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Biamping Receivers  

post #1 of 15
Thread Starter 
Has anyone had any experience with biamping a 7.1 A/V receiver by redirecting 2 of the surround channels to the front speakers? Does it make any real difference to sound quality when listening to stereo music? Also, can all 7.1 receivers be biamped in this way or are only certain receivers set up to do this? I believe the following have manufacturers' instructions for biamping:
Arcam AVR-250 and AVR-300
Marantz SR-7500 and SR-8500
The new Pioneer Elite line.
post #2 of 15
Audioholics had a good write up of using the "other" channels to biamp a denon 3805

http://www.audioholics.com/productre...5_review04.php

--nw
post #3 of 15
you can bi amp or bridge the integra 10.5 i bridged it only noticed improvement at insane volume levels.
post #4 of 15
Just found out today that you can use the back L/R channels on a NAD T773 to biamp your fronts. If you have a couple splitters and interconnects and the extra wire, give it a wirl. I know I'll be doing it with my 773.

Kevin
post #5 of 15
I looked in the online manual and couldn't figure out a way to do this. Can you tell me how you did it with the splitters and interconnects?

Thanks
post #6 of 15
Any one know if this can be done with the HK635 ?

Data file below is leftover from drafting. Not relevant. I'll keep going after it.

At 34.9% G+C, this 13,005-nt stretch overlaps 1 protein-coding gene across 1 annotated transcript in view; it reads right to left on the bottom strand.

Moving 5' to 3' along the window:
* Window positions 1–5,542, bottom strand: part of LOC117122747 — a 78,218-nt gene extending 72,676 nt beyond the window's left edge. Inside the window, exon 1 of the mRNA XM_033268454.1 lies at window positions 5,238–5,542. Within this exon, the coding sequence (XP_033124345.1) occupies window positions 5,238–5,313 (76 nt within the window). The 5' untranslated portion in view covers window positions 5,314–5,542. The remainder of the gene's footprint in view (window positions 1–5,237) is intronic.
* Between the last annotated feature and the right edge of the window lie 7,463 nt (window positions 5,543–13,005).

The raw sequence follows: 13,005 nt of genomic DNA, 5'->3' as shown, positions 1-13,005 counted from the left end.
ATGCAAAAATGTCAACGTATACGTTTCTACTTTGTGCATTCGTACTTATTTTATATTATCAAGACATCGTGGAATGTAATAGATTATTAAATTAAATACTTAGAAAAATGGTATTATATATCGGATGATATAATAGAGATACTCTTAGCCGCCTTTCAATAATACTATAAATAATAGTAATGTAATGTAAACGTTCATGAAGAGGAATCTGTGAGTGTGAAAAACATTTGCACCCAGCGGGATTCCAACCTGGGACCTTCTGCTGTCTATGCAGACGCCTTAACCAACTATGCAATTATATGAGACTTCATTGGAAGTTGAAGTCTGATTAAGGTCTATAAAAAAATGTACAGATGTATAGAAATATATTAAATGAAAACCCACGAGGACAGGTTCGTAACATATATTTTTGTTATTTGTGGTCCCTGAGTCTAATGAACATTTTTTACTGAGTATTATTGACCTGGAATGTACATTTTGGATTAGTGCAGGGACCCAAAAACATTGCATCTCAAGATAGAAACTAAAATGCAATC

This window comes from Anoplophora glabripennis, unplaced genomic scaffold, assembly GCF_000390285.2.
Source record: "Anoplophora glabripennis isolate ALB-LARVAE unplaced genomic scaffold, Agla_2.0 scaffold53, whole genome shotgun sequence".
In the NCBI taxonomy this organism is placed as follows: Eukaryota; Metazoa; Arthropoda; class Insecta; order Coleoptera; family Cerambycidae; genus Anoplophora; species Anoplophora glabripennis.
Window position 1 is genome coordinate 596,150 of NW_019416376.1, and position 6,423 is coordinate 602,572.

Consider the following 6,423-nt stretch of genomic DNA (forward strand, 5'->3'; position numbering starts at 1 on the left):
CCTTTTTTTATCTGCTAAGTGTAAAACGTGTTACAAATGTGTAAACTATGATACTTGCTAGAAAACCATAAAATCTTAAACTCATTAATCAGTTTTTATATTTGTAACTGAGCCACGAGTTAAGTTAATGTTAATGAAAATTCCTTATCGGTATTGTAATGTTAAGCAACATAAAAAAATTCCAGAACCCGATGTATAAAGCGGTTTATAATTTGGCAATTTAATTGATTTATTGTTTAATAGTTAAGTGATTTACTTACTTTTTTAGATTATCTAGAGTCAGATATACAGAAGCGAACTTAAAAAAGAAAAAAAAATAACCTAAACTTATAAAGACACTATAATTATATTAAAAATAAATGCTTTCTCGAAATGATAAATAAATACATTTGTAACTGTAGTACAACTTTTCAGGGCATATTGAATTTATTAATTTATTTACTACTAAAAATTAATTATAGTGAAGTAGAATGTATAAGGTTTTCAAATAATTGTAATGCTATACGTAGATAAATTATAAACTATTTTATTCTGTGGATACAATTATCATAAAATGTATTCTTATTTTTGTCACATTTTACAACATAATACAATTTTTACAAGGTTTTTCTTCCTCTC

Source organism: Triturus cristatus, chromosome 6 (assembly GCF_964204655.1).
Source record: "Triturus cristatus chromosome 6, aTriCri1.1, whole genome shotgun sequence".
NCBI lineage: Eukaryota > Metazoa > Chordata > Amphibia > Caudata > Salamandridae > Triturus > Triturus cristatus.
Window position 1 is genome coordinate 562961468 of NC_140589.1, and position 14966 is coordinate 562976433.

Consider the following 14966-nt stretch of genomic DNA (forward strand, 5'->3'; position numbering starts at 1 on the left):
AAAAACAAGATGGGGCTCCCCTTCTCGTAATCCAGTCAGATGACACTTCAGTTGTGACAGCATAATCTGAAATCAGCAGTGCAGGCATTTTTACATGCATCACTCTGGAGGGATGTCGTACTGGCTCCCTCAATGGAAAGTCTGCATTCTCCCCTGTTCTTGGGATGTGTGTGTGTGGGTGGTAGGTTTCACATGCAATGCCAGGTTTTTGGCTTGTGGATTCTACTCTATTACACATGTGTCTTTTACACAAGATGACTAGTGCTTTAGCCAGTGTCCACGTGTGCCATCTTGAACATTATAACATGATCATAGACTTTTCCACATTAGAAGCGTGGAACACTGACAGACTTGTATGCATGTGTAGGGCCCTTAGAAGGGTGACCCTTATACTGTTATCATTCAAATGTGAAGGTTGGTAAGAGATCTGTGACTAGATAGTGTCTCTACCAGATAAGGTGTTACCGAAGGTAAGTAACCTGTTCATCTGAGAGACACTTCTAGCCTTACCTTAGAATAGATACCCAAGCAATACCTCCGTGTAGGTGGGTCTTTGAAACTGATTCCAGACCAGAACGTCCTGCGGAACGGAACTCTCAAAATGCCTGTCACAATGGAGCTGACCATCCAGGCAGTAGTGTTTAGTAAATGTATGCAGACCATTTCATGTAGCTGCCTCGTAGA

Steve
post #7 of 15
Quote:
Originally Posted by youngjun91
I looked in the online manual and couldn't figure out a way to do this. Can you tell me how you did it with the splitters and interconnects?

Thanks
I think I figured it out for the T773. There are basically jacks for pre amp outs and power amp ins (pretty unique feature!), so by replacing the stock "jumpers?" with some splitters and interconnects you can connect the fronts to BOTH the fronts and unused rears on the amp section.
post #8 of 15
I'm not convinced this will have any noticeable benefit, but my Pioneer 1015 supports bi-amping.. so a couple of banana plugs and some speaker wire and I'll have it done. My Klipsch F-3s are set up for bi-amping too.

Odd to bluejeans to order the plugs.

Anyone else do this and hear a difference, or does it just make you feel better?
post #9 of 15
The latter, although some people have a real problem with the distinction. ;)
post #10 of 15
I have compared different scenes filled with sound effects, both with and without bi-amping in VSX-1015, but I can't notice any difference.

In which way is the sound supposed to be improved using the bi-amping mode in VSX-1015?

Does the receiver deliver more power the front channels in that mode?
post #11 of 15
I've tried biamping my NAD 773 and have noticed a significant improvement in the dynamics and low end grunt. I've even experimented with the biamp configurations:

1. Mains amp for left speaker and back surround for right speaker
2. Mains amp for mid/woofer and surround back for tweeters

I have noticed a difference in overall balance, but am not sure why given that both the amps should be identical. If anyone can shed any light on this I'd appreciate it.